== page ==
1 Department of Gastroenterology and Hepatology, Cleveland Clinic Florida, Weston, FL.
2 Department of Transplant Hepatology, Duke University, Durham, NC.
3 Department of Transplant, Cleveland Clinic, Cleveland, OH.
4 Department of Transplant, Cleveland Clinic Florida, Weston, FL.
5 Department of Internal Medicine, Cleveland Clinic, Weston, FL.
INTRODUCTION: Hepatitis C virus (HCV) viremic organs are underutilized and there is limited real-world experience on the transplantation of HCV viremic solid organs into HCV negative recipients.
METHODS: Patients listed or being evaluated for solid organ transplant after January 26, 2018 were educated and consented by protocol on the transplantation of HCV viremic organs. All recipients were HCV nucleic acid test (NAT) and anti-HCV antibody negative at the time of transplant and received an HCV viremic organ. The primary outcome was sustained virologic response at 12 weeks after completion of DAA therapy (SVR12 ).
RESULTS: Seventy-five HCV negative patients underwent solid organ transplantation from an HCV viremic donor. No patients had evidence of advanced hepatic fibrosis. Treatment regimen and duration were at the discretion of the hepatologist. Sixty-four patients underwent KT and 58 KT recipients had either started or completed DAA therapy. Forty-one achieved SVR12 , 10 had undetectable viral loads but are not eligible for SVR12 and 7 remain on treatment. One KT recipient was a non-responder due to NS5A resistance. Four patients underwent liver transplant and 2 underwent liver-kidney transplant. Three patients achieved SVR12 , 1 has completed DAA therapy, and 2 remain on treatment. Seven patients underwent heart transplant and 1 underwent heart-kidney transplant. Six patents achieved SVR12 and 2 patients remain on treatment.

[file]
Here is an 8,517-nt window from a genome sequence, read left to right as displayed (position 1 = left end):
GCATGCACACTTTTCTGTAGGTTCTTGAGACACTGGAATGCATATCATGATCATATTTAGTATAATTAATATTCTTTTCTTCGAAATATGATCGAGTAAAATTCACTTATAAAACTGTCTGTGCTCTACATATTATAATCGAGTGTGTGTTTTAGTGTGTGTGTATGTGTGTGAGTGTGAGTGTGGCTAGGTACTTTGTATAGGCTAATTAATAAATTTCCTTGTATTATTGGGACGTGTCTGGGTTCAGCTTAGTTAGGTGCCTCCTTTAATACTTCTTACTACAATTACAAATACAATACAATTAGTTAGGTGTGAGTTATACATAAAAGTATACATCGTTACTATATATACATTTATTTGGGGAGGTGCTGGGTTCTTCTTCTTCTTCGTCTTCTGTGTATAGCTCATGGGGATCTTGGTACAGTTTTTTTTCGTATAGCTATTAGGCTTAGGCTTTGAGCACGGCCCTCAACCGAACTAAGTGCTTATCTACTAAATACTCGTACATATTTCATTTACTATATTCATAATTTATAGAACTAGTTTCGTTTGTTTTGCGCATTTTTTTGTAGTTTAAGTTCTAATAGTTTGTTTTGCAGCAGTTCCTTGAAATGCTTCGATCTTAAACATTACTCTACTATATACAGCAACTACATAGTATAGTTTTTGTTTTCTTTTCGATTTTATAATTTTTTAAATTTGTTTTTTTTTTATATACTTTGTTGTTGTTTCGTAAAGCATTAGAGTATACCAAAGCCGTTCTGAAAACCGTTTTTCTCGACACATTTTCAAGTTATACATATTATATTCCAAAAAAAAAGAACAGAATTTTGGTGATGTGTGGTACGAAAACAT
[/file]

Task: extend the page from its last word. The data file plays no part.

CONCLUSION: Limited data exists on the transplantation of HCV viremic organs into HCV negative recipients. Our study is the largest to describe a real-world experience of the transplantation of HCV viremic organs into aviremic recipients. In carefully selected patients, the use of HCV viremic grafts in the DAA era appears to be efficacious and well tolerated.